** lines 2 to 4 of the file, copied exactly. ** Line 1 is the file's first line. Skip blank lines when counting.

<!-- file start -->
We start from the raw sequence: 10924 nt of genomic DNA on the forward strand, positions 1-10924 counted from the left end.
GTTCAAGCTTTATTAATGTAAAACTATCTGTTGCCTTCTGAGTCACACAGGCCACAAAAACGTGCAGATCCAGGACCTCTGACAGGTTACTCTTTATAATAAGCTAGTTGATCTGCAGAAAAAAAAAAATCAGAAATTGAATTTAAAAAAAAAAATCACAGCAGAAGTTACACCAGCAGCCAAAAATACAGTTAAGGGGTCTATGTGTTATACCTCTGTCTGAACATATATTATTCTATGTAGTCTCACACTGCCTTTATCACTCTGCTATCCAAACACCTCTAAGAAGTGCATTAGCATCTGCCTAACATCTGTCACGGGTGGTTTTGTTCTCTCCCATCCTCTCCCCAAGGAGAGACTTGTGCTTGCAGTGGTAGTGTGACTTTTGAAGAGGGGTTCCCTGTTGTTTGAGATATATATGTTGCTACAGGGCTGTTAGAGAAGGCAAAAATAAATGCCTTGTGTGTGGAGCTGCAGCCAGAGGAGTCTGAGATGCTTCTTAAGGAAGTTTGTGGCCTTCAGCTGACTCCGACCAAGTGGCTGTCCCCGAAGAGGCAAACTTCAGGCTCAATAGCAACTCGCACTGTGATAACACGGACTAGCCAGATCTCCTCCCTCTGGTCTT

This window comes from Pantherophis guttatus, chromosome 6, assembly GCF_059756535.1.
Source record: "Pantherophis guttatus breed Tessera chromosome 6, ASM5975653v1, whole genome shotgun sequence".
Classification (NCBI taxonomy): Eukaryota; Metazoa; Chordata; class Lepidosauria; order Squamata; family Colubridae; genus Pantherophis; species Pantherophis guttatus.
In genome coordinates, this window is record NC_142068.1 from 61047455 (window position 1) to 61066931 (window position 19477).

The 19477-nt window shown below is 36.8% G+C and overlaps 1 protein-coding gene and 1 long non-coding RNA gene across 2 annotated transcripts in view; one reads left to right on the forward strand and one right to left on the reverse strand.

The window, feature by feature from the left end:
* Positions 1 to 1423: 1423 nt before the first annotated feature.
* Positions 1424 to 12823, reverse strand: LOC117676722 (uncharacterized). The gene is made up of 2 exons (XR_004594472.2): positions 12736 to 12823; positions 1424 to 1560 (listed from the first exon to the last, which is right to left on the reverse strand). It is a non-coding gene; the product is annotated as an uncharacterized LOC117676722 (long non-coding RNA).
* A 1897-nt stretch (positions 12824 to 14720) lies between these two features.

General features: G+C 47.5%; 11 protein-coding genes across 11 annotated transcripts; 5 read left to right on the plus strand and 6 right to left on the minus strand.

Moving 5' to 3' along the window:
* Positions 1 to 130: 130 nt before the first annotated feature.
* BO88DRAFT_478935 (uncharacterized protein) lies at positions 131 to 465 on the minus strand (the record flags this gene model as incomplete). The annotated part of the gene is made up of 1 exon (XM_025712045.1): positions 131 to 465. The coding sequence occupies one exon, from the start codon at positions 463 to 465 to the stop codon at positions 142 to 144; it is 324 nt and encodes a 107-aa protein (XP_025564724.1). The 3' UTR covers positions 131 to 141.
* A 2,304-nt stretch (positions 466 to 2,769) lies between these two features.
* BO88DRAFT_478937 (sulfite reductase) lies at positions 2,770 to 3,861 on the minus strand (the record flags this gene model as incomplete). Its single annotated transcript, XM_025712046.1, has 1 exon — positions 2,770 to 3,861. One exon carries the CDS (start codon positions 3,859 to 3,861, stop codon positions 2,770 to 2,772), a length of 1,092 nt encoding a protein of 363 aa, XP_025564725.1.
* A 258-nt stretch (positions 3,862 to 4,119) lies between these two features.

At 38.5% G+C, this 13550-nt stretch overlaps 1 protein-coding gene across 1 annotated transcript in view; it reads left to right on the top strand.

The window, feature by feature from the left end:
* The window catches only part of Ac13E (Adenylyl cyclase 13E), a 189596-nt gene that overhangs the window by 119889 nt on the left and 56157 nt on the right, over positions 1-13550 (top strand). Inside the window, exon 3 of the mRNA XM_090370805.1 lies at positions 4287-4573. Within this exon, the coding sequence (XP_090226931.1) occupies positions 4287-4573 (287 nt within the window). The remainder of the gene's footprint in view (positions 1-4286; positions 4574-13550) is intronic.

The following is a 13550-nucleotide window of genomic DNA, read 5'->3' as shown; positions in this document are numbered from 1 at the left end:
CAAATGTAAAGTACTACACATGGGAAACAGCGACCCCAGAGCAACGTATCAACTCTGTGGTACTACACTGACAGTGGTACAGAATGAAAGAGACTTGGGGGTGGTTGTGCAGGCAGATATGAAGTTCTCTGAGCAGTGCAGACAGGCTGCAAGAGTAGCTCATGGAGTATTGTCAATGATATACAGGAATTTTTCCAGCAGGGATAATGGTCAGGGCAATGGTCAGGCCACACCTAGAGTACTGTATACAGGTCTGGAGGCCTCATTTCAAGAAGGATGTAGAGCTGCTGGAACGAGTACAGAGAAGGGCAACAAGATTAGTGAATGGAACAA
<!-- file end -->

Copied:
GTTCAAGCTTTATTAATGTAAAACTATCTGTTGCCTTCTGAGTCACACAGGCCACAAAAACGTGCAGATCCAGGACCTCTGACAGGTTACTCTTTATAATAAGCTAGTTGATCTGCAGAAAAAAAAAAATCAGAAATTGAATTTAAAAAAAAAAATCACAGCAGAAGTTACACCAGCAGCCAAAAATACAGTTAAGGGGTCTATGTGTTATACCTCTGTCTGAACATATATTATTCTATGTAGTCTCACACTGCCTTTATCACTCTGCTATCCAAACACCTCTAAGAAGTGCATTAGCATCTGCCTAACATCTGTCACGGGTGGTTTTGTTCTCTCCCATCCTCTCCCCAAGGAGAGACTTGTGCTTGCAGTGGTAGTGTGACTTTTGAAGAGGGGTTCCCTGTTGTTTGAGATATATATGTTGCTACAGGGCTGTTAGAGAAGGCAAAAATAAATGCCTTGTGTGTGGAGCTGCAGCCAGAGGAGTCTGAGATGCTTCTTAAGGAAGTTTGTGGCCTTCAGCTGACTCCGACCAAGTGGCTGTCCCCGAAGAGGCAAACTTCAGGCTCAATAGCAACTCGCACTGTGATAACACGGACTAGCCAGATCTCCTCCCTCTGGTCTT

This window comes from Pantherophis guttatus, chromosome 6, assembly GCF_059756535.1.
Source record: "Pantherophis guttatus breed Tessera chromosome 6, ASM5975653v1, whole genome shotgun sequence".